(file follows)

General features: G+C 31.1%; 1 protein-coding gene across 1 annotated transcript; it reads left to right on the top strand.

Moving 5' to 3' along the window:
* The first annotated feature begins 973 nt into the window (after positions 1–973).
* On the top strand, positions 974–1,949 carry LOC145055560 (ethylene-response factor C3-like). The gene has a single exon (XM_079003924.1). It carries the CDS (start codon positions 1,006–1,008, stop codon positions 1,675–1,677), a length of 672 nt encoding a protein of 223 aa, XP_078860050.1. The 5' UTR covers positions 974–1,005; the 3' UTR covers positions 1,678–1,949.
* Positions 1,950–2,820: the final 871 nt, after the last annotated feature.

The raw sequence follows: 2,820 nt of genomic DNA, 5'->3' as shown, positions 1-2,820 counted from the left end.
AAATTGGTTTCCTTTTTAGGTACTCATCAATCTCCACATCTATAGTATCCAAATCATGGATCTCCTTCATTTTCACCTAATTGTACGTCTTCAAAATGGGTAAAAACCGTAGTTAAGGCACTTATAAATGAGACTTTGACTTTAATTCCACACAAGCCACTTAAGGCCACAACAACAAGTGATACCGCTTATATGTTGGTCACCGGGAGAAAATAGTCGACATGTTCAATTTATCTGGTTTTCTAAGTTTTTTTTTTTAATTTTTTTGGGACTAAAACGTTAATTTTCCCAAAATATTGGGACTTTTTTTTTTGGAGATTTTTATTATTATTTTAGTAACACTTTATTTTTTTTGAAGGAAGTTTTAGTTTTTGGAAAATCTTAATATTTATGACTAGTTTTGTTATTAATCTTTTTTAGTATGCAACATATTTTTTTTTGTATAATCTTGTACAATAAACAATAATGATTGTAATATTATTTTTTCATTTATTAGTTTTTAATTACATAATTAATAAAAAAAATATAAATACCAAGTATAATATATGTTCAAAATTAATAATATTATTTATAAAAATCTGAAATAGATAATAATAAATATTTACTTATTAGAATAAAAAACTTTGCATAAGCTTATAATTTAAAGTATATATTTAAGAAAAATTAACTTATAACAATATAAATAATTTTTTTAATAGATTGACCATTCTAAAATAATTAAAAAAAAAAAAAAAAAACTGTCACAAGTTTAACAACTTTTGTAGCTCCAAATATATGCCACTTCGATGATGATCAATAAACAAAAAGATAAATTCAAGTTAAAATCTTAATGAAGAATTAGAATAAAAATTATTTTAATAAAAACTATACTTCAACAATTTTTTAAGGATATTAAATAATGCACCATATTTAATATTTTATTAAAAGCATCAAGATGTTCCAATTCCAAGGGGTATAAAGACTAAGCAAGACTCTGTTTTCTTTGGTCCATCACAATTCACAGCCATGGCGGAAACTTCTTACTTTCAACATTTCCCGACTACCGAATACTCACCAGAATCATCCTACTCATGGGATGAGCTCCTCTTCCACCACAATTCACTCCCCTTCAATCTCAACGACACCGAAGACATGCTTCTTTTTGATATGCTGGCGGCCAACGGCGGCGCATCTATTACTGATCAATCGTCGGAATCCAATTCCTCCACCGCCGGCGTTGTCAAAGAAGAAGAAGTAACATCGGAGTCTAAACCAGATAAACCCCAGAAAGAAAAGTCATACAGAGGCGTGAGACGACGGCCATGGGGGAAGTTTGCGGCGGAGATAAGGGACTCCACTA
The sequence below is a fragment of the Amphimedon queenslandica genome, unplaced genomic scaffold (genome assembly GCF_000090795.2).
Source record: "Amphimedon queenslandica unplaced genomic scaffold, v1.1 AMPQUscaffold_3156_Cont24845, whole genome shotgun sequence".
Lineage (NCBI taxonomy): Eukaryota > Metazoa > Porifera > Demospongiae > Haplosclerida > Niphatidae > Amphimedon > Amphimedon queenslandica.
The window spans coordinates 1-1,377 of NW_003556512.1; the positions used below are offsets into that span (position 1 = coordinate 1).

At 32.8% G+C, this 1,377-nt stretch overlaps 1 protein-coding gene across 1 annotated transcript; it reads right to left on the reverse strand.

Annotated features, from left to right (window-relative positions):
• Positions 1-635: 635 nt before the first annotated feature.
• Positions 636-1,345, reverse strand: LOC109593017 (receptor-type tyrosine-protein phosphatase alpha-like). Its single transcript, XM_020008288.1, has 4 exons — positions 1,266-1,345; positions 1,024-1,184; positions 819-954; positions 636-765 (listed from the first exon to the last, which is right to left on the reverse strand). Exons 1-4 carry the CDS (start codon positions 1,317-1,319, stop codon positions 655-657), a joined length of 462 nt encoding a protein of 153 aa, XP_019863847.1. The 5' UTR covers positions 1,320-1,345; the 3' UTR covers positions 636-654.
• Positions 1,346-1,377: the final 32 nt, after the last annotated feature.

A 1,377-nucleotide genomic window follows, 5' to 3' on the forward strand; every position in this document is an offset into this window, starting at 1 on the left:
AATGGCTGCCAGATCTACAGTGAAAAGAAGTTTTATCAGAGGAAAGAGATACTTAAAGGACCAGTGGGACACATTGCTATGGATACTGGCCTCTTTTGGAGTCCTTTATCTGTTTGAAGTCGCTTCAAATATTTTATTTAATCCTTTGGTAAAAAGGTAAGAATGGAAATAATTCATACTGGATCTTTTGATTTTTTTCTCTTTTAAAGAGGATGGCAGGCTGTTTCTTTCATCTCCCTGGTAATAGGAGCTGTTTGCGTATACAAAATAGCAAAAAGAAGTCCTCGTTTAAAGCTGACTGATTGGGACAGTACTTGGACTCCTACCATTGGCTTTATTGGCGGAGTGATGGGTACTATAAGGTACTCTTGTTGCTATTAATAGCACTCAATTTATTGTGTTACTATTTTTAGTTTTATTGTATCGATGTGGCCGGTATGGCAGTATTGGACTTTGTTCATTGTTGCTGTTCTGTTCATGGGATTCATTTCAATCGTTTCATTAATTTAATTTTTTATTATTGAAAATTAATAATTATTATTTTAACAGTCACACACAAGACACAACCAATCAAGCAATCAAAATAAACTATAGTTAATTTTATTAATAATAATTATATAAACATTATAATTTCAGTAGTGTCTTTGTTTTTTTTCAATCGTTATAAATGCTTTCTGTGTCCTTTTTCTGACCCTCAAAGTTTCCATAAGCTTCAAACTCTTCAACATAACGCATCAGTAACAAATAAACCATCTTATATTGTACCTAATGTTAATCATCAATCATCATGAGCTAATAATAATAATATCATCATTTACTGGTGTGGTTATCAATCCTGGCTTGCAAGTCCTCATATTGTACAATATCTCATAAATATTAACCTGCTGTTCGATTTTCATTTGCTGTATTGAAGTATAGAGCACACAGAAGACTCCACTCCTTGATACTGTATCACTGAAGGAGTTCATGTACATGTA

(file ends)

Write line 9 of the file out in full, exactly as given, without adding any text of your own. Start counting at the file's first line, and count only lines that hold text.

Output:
Source record: "Amphimedon queenslandica unplaced genomic scaffold, v1.1 AMPQUscaffold_3156_Cont24845, whole genome shotgun sequence".